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The Horniman Museum

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I’ve been in the UK for over 10 years now, always living in the southeastern area of London and, although I always knew about the Horniman Museum, in Forest Hill, and been once for a Christmas Carol several years ago, I have never paid a proper visit to it.

Until now. We went last weekend. Twice. I’m sure we will go back again.  The girls loved it. It has a nice big garden, with a Farmers’ Market on Saturdays, from 9am to 1.30pm, a food garden (herbs, veggies and fruits planted), a medicinal garden, musical instruments and a little pets section.

The museum per se is not that big, which is great to go around with children (they are not very patience, are they?). Having said that, it is big enough for several days of slow exploration. We went both Saturday and Sunday and haven’t seen it all. We loved the National History section and was a great opportunity to show and teach the kids about animals in general – and weirdly, about death. Another great thing about this museum is the opportunity that kids have to actually touch objects; it makes such a huge difference in how they appreciate a museum and learn about the past. I am a very sensorial person; I can understand facts better if I can see, touch, feel something, so I supposed it was great for me as well. 🙂

We ran out of time to visit the dinosaurs exhibition and the aquarium is closed until the 16th March. So I suppose we will have to go back there soon.

The Horniman Museum, part of the façade.

The “giant” walrus in the National History area. I suppose it is the normal size of a walrus, but seems giant to me.

I’m very jealous of this conservatory. I want one at home (it’s probably bigger than our house). There were some tables inside, for people to eat, but also lots of space for kids to run and shout.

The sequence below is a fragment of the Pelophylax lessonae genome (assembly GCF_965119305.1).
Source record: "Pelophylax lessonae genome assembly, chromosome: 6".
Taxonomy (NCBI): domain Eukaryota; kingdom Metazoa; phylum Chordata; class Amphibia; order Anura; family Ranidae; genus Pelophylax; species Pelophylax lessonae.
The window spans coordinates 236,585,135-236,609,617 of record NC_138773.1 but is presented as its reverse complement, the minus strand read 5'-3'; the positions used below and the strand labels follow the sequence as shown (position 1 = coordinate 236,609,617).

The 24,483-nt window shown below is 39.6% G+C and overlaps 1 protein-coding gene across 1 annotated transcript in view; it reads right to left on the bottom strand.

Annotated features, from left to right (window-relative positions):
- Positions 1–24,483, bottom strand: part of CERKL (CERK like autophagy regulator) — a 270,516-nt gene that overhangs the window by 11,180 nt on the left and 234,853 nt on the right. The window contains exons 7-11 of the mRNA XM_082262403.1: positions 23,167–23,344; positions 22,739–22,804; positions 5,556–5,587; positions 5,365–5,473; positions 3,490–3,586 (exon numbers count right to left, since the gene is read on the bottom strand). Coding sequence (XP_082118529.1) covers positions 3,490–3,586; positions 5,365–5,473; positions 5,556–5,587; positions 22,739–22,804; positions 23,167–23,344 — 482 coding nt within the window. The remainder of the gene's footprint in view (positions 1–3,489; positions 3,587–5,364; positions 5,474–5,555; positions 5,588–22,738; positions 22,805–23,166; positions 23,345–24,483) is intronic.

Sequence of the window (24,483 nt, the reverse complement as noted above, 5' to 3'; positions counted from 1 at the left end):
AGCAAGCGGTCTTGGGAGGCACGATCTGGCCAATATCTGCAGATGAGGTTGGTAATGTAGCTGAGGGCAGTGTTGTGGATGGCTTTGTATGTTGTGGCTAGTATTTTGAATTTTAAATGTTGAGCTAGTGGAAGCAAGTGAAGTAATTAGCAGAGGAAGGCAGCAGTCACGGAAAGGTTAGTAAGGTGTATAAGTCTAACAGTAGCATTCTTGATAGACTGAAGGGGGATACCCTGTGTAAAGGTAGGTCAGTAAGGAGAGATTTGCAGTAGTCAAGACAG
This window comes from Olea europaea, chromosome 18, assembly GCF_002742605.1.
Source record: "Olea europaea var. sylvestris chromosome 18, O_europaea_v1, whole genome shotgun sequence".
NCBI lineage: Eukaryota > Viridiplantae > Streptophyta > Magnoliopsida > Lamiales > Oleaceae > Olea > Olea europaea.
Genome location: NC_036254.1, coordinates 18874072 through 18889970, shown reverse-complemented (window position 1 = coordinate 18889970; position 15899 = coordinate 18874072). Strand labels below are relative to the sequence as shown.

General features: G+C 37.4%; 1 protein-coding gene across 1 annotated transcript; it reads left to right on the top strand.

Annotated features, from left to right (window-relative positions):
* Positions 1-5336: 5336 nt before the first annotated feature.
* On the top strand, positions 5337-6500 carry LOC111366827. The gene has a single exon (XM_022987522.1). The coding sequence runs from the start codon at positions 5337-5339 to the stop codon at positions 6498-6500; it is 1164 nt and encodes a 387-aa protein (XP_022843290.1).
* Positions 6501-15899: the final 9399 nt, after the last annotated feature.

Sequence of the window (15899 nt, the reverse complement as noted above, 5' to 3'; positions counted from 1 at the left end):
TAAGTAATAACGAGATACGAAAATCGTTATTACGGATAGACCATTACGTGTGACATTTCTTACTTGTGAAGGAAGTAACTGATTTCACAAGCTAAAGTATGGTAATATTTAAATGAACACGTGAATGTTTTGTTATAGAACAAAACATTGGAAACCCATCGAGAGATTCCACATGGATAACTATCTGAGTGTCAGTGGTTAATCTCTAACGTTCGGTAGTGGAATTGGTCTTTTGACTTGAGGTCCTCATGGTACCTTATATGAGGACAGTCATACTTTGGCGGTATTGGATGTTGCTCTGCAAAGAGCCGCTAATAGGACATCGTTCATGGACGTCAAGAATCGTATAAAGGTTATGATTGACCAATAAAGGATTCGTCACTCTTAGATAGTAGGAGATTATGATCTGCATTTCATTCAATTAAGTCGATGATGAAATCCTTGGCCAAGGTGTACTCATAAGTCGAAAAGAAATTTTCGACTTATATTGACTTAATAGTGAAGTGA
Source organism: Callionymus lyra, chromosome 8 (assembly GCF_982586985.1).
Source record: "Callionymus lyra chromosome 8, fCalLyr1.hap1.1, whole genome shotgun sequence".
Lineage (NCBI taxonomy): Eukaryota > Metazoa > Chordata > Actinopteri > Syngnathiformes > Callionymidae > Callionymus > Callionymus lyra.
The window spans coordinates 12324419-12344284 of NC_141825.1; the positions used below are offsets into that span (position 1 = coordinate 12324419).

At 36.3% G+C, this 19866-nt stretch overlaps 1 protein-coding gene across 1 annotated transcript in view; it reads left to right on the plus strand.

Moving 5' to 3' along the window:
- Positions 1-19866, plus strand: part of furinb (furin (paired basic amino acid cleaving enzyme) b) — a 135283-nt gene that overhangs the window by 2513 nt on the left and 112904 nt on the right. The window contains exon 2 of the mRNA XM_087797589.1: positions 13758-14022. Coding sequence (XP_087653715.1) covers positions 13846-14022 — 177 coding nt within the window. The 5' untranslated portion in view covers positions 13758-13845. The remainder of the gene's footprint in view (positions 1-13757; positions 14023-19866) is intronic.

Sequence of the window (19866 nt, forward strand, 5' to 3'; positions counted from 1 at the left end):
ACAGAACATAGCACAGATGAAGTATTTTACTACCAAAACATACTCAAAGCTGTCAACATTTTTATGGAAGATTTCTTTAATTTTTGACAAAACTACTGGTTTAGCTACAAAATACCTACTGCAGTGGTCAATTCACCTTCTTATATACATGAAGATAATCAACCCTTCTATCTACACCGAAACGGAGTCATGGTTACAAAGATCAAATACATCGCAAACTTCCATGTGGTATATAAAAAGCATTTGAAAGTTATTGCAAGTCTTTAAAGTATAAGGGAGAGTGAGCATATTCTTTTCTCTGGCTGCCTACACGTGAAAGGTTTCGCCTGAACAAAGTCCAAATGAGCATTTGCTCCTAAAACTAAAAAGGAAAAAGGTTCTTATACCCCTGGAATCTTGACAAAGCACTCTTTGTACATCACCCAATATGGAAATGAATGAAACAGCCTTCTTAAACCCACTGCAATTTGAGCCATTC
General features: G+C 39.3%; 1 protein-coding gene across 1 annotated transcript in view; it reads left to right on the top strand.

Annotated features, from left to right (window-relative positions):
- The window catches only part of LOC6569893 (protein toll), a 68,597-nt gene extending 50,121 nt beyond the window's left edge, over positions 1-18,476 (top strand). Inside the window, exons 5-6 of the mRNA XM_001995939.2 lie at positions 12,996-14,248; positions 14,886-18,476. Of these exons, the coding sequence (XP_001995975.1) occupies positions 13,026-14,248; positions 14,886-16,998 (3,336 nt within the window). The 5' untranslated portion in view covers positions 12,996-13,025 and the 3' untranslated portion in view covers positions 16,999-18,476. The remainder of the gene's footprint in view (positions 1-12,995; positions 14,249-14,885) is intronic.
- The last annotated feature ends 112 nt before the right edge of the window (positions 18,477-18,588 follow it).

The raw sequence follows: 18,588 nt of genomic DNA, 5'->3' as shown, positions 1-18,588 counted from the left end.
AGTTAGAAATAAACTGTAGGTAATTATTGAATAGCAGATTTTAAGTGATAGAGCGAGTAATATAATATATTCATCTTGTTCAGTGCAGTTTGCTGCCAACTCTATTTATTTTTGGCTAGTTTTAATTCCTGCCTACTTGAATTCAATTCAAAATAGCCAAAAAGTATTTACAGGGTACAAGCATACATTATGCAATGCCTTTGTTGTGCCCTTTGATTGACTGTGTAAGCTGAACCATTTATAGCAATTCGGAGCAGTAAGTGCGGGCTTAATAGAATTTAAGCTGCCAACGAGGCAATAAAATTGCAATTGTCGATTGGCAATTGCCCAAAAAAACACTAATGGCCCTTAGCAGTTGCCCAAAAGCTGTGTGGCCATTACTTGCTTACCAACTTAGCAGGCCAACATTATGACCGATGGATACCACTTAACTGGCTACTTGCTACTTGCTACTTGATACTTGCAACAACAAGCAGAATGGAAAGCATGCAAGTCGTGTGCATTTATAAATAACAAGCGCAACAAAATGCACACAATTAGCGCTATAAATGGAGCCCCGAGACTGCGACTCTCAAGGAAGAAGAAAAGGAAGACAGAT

Beatrice testing her music skills

The music section in the garden; great fun for kids and adults.

 

The museum also offers family activities on weekends. We went to three of them. The first one was the Hands on, where we all learned about and tried costumes from different countries and cultures. It was free and tickets are collected 30 minutes before each session.

Laura wearing a costume from China. One of the many that they presented.

Laura wearing a Greek costume and Beatrice wearing a Chinese dress.

 

Beatrice wearing a… construction helmet.

 

Mr. C wearing an Emperor costume. I can’t remember which country this is from. China?

We also went to an arts and crafts event, where the girls created their own Crazy Carnival Masks. It costs £3 per child.

Laura showing off her creation.

 

Beatrice with her mask.

 

We also went to a story telling session on Sunday, but I didn’t take any photos. Laura loved the two stories and left a really nice message in their guest book. Beatrice got a bit bored during bits and I had to keep encouraging her to do the actions and explaining parts, etc. The recommended age is 5+, so I guess she was too young for it. The storyteller was great, though, she didn’t mind at all the babies and noisy children in the room. This one was also free.

If you want to visit:

The Horniman Museum, website here.
100 London Road, Forest Hill, SE23 3PQ (
Closest train station: Forest Hill, national rail and London overground. Parking can be a bit of a pain.
Opens daily from 10.30am – 5.30pm, except 24, 25, 26 December. Gardens open from 7.15am Mon-Sat / 8am Sundays – until Sunset. Both museum and garden are free, except special exhibitions and activities.
There is a cafe inside with hot meals and snacks (at a decent price), but you can also take your own food and have a picnic there

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